A growing number of parents seem to be intrigued by the idea of “opting out” from CPS tests, but are wondering about the implications of not having their children sit for the exams.
About 75 people attended a Raise Your Hand forum on testing Thursday night. Also, a Facebook group called Opt Out Chicago now has about 100 members.
Terry Walter, an officer for the district’s Office of Curriculum and Instruction, told the people at the forum that “we are listening” and that the issue of test prep instruction and high stakes accountability “is real.”
“The folks I am working with at Central Office are really trying to think through a rational approach to this,” she said.
A report released by the University of Chicago Consortium on School Research in fall 2011 found that a focus on test prep at low-achieving schools may have actually lowered students’ scores in those schools during the period when CPS switched from the Iowa Test to the ISAT.
Panelist Noah Sobe, associate professor of cultural and educational policy studies at Loyola University Chicago, said that high-stakes testing is a new occurrence.
“It’s a misconception that we’ve always done it, and that there is no alternative,” Sobe said.
Sobe says assessments have always aimed to help people understand what is going on in schools, going back to the 19th-century spelling bee and continuing through the science fairs we have today. But standardized tests began in the early 20th century, with intelligence tests, and aren’t well geared toward measuring critical thinking skills. “How many of us, in our daily lives, encounter a situation where there is a right answer to a question?” Sobe asked.
Madeline Kobayashi, who teaches 7th- and 8th-grade language arts at Rogers Elementary, spoke of watching “kids freak out, panic, cry” because of fear that they would fail the 8t- grade tests and be held back.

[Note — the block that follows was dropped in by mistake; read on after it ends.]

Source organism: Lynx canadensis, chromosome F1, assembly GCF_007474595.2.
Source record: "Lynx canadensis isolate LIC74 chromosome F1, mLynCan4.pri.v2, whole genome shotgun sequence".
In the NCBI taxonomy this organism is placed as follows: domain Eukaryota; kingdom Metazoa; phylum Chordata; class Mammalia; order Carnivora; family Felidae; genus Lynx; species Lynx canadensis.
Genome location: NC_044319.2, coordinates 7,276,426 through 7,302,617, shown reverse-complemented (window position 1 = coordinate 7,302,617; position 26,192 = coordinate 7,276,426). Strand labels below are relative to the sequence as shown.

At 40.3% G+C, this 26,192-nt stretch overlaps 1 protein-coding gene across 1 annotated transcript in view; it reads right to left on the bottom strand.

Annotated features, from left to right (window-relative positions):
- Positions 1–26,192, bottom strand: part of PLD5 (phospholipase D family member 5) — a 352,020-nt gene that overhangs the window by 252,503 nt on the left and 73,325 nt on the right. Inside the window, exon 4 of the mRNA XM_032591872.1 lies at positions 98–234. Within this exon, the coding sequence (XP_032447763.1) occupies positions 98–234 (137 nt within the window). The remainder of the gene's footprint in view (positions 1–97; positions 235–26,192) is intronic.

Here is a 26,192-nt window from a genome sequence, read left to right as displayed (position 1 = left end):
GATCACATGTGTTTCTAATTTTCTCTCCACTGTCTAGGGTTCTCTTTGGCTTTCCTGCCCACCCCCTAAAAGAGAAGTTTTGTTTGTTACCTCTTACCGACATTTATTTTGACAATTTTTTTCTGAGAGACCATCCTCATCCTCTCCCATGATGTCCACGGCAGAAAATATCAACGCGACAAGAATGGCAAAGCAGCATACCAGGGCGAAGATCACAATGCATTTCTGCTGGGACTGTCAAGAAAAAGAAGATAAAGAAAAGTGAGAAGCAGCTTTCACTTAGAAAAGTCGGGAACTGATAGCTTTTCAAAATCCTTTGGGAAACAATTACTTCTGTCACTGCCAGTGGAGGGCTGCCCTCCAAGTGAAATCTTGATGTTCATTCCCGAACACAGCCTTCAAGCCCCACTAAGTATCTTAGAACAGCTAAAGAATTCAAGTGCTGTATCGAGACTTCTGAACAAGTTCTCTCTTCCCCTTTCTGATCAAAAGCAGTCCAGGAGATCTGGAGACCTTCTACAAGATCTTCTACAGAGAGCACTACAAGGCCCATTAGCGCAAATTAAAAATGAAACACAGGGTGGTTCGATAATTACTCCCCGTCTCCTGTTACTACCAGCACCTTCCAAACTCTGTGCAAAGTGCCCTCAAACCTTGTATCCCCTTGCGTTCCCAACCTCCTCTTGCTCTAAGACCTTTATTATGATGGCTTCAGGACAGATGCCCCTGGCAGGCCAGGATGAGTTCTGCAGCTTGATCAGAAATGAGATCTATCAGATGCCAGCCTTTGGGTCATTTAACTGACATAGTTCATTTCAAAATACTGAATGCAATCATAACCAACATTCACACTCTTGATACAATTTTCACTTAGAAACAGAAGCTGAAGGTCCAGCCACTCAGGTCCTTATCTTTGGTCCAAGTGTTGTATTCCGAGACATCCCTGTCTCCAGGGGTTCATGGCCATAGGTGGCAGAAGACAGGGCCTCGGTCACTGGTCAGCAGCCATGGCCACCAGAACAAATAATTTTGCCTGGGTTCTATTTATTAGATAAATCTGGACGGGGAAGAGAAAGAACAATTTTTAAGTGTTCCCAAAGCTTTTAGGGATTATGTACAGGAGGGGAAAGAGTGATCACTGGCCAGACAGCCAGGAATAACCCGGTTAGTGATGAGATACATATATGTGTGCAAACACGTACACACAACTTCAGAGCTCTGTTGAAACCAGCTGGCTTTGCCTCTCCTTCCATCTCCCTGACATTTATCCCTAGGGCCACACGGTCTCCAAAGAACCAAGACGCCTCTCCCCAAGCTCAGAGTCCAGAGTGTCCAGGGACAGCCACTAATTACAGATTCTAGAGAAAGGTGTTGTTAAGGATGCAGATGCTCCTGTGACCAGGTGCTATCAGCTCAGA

Kobayashi added that even teachers who oppose test prep feel like they must spend some time on it because “no matter if I like it or not, my scores are going to be looked at.”
A teacher’s dilemma
“It is really hard for teachers out there who are trying to do good by our kids, and also realize we will be judged by our test scores,” she said.
Mike Byrley, whose child is in kindergarten at Goethe Elementary, says his main concern about testing is the loss of instruction time for students.
“Their teacher is being occupied for an hour at a time [doing tests rather than teaching] – that’s what we have witnessed firsthand,” says Byrley, who volunteers at the school. “We are interested in seeing some major change in the big picture. We would like our child to opt out if it doesn’t harm the school.”
Some parents were concerned about possible blowback to schools and teachers from missed standardized tests. One asked if it would create more work for her children’s teachers if she opted them out of standardized testing.
“If I had students that were opting out, I would have them gladly read a book,” replied panelist Anne Carlson, a 4th– through 6th-grade teacher at Drummond Montessori.